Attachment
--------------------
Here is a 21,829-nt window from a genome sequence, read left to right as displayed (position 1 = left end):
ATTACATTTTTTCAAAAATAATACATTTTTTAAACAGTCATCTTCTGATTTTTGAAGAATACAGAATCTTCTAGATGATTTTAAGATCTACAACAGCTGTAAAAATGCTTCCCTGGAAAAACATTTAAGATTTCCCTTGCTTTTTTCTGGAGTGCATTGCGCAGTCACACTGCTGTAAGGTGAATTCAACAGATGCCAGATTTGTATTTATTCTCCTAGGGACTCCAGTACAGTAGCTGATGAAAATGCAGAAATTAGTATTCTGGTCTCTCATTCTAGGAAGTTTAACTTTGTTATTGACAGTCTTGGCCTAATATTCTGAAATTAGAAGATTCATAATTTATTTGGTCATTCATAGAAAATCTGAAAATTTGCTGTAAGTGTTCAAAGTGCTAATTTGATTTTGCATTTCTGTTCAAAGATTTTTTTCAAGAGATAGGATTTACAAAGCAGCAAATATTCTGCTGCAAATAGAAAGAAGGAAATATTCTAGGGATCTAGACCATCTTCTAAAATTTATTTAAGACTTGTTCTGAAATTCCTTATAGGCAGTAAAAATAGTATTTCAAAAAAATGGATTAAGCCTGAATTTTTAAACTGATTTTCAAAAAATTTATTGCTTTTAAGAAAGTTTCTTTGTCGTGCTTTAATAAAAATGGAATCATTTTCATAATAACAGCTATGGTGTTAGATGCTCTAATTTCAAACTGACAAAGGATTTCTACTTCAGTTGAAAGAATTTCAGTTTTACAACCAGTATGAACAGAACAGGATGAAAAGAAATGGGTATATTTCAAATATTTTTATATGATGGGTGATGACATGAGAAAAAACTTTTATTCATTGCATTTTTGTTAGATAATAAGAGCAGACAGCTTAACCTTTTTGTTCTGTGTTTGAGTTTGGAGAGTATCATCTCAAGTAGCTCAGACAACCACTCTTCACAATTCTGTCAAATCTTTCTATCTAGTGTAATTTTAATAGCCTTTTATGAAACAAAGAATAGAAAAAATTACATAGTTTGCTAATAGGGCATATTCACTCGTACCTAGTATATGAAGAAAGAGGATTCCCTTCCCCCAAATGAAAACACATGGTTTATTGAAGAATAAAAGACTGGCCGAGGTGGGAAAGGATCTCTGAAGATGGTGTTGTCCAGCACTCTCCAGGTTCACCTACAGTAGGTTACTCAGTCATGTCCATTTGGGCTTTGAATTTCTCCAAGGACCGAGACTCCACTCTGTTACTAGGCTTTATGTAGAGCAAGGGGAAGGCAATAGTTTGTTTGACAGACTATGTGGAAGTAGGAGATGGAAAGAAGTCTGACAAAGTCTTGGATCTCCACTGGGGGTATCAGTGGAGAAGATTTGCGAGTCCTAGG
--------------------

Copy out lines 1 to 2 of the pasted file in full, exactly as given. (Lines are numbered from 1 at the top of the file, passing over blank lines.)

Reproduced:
Here is a 21,829-nt window from a genome sequence, read left to right as displayed (position 1 = left end):
ATTACATTTTTTCAAAAATAATACATTTTTTAAACAGTCATCTTCTGATTTTTGAAGAATACAGAATCTTCTAGATGATTTTAAGATCTACAACAGCTGTAAAAATGCTTCCCTGGAAAAACATTTAAGATTTCCCTTGCTTTTTTCTGGAGTGCATTGCGCAGTCACACTGCTGTAAGGTGAATTCAACAGATGCCAGATTTGTATTTATTCTCCTAGGGACTCCAGTACAGTAGCTGATGAAAATGCAGAAATTAGTATTCTGGTCTCTCATTCTAGGAAGTTTAACTTTGTTATTGACAGTCTTGGCCTAATATTCTGAAATTAGAAGATTCATAATTTATTTGGTCATTCATAGAAAATCTGAAAATTTGCTGTAAGTGTTCAAAGTGCTAATTTGATTTTGCATTTCTGTTCAAAGATTTTTTTCAAGAGATAGGATTTACAAAGCAGCAAATATTCTGCTGCAAATAGAAAGAAGGAAATATTCTAGGGATCTAGACCATCTTCTAAAATTTATTTAAGACTTGTTCTGAAATTCCTTATAGGCAGTAAAAATAGTATTTCAAAAAAATGGATTAAGCCTGAATTTTTAAACTGATTTTCAAAAAATTTATTGCTTTTAAGAAAGTTTCTTTGTCGTGCTTTAATAAAAATGGAATCATTTTCATAATAACAGCTATGGTGTTAGATGCTCTAATTTCAAACTGACAAAGGATTTCTACTTCAGTTGAAAGAATTTCAGTTTTACAACCAGTATGAACAGAACAGGATGAAAAGAAATGGGTATATTTCAAATATTTTTATATGATGGGTGATGACATGAGAAAAAACTTTTATTCATTGCATTTTTGTTAGATAATAAGAGCAGACAGCTTAACCTTTTTGTTCTGTGTTTGAGTTTGGAGAGTATCATCTCAAGTAGCTCAGACAACCACTCTTCACAATTCTGTCAAATCTTTCTATCTAGTGTAATTTTAATAGCCTTTTATGAAACAAAGAATAGAAAAAATTACATAGTTTGCTAATAGGGCATATTCACTCGTACCTAGTATATGAAGAAAGAGGATTCCCTTCCCCCAAATGAAAACACATGGTTTATTGAAGAATAAAAGACTGGCCGAGGTGGGAAAGGATCTCTGAAGATGGTGTTGTCCAGCACTCTCCAGGTTCACCTACAGTAGGTTACTCAGTCATGTCCATTTGGGCTTTGAATTTCTCCAAGGACCGAGACTCCACTCTGTTACTAGGCTTTATGTAGAGCAAGGGGAAGGCAATAGTTTGTTTGACAGACTATGTGGAAGTAGGAGATGGAAAGAAGTCTGACAAAGTCTTGGATCTCCACTGGGGGTATCAGTGGAGAAGATTTGCGAGTCCTAGG